POLITICS
03/21/2017 03:29 pm ET Updated Mar 21, 2017

Searches Of Travelers' Electronics Should Require A Warrant, ACLU Contends

The government says the Constitution doesn't apply at the border, so Customs and Border Protection agents can search anyone's electronic devices.

The American Civil Liberties Union contends U.S. customs agents should have to obtain search warrants before they rifle through travelers’ electronic devices at border crossings. 

The ACLU, in an amicus brief filed Monday, urged the U.S. Court of Appeals for the Fourth Circuit to “hold that searches of portable electronic devices may not be conducted without a warrant or, at an absolute minimum, a determination of probable cause,” by Customs and Border Protection agents.

The Fourth Amendment, which gives people the right against unreasonable searches and seizures, doesn’t apply at the border. Customs agents assert they have the authority to search all electronic devices at the border, “no matter your legal status in the country or whether they have any reason to suspect that you’ve committed a crime,” according to the ACLU.

“We are urging the court to hold that the Fourth Amendment requires a warrant, or at minimum a probable cause, to search electronics because of the huge amount of personal information they contain,” the ACLU lawyer Esha Bhandari told The Huffington Post.

The brief was filed in a case involving a Turkish citizen convicted last year of trying to enter the U.S. with gun parts. Authorities seized his iPhone during the search. Bhandari said the ACLU’s brief is not to defend the Turkish citizen, but to remind the courts about the potential for government overreach.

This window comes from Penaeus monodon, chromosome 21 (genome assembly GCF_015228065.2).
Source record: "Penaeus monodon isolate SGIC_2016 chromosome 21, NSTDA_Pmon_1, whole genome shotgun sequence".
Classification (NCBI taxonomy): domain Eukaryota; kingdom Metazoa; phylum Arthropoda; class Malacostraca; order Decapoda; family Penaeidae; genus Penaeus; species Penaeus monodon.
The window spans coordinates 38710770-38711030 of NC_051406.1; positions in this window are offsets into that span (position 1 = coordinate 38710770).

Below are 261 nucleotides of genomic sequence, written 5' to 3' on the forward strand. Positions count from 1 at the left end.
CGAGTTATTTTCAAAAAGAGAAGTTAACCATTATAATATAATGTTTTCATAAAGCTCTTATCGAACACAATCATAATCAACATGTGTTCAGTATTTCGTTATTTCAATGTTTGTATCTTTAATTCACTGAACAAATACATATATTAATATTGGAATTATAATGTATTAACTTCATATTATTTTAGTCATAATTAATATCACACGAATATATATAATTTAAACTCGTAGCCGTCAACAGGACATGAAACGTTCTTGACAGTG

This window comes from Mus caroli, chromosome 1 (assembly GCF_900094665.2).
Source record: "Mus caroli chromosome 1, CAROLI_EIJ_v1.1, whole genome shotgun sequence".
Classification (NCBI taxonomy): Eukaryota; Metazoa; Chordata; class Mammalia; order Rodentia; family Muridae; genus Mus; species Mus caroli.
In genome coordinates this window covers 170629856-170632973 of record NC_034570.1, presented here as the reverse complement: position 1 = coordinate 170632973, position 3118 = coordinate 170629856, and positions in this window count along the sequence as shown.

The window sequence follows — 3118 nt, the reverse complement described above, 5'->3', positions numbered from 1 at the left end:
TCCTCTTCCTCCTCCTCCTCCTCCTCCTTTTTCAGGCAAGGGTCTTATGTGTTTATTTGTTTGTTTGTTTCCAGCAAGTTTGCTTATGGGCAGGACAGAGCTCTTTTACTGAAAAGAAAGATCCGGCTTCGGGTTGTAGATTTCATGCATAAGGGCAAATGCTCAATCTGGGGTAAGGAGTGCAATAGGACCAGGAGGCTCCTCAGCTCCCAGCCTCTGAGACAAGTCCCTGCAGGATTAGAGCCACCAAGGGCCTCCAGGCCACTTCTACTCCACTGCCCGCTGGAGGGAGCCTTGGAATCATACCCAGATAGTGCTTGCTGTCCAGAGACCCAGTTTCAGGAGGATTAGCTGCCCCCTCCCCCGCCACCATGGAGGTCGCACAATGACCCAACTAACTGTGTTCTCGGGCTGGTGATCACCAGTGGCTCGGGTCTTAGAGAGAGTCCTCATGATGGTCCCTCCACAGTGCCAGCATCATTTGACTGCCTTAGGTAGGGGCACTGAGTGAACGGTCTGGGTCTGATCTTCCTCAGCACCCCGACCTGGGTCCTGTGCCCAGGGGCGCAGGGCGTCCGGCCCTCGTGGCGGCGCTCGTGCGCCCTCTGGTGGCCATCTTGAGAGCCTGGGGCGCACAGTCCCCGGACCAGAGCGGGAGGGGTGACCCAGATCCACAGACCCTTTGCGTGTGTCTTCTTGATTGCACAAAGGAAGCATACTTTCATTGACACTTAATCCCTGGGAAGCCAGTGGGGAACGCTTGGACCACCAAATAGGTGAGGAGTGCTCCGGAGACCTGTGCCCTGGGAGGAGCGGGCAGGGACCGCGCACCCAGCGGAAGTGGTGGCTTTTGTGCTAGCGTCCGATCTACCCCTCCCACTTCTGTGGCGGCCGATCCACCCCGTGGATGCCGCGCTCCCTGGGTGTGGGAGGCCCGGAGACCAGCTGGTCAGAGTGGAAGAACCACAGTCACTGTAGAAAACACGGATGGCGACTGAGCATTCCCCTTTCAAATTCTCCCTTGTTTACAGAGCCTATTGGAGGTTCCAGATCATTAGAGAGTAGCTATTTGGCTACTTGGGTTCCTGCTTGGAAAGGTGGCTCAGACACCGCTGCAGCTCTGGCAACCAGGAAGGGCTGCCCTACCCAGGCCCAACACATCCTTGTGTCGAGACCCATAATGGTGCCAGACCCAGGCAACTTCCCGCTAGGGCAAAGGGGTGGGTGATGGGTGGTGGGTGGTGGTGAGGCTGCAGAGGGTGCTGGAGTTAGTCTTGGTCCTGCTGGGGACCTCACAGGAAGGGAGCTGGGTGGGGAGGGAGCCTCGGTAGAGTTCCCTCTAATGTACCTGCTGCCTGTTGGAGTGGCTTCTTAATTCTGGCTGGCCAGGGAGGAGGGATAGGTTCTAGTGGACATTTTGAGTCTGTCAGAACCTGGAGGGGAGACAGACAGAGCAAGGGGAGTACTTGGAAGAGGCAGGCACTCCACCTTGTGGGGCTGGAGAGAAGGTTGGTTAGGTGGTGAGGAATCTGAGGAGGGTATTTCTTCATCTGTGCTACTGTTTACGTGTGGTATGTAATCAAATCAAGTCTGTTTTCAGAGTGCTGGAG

“The goal of ours is to have the court think about the implications of ruling in this case for hundreds of millions of other travelers,” Bhandari said. “We want to urge the court ― regardless of whether evidence is warranted enough for this defendant ― to address squarely the Fourth Amendment question.”

The ACLU filed a similar brief in 2015, but that case was dismissed before the appeals court could decide whether warrantless border searches are legal. 

Customs agents sometimes use their broad authority to inspect electronic devices belonging to travelers who may not appear to arouse suspicion of wrongdoing. Last year, a Wall Street Journal reporter said she was detained and asked to hand over her cellphone at Los Angeles International Airport.

Border agents detained a Canadian photojournalist for more than six hours as he traveled to cover to the Dakota Access Pipeline protests in October. Ed Ou, 30, told The New York Times the agents asked for his phone to look through his photos so that they could make sure he wasn’t “posing next to any dead bodies.” He was ultimately denied entrance into the U.S.

The reach of Customs and Border Protection extends to domestic flights as well. In February, federal agents demanded passengers arriving in New York show their identification as they searched for an immigrant who had received a deportation order to leave the country. The person they were seeking was not on the flight, according to The Washington Post.

On Monday, the U.S. banned laptops, tablets and other electronic devices in the cabins of flights from nine airlines operating in parts of North Africa and the Middle East. Meanwhile, President Donald Trump has twice attempted to ban travelers from certain Muslim-majority countries from entering the U.S. Those bans have been temporarily blocked by federal courts.

HuffPost

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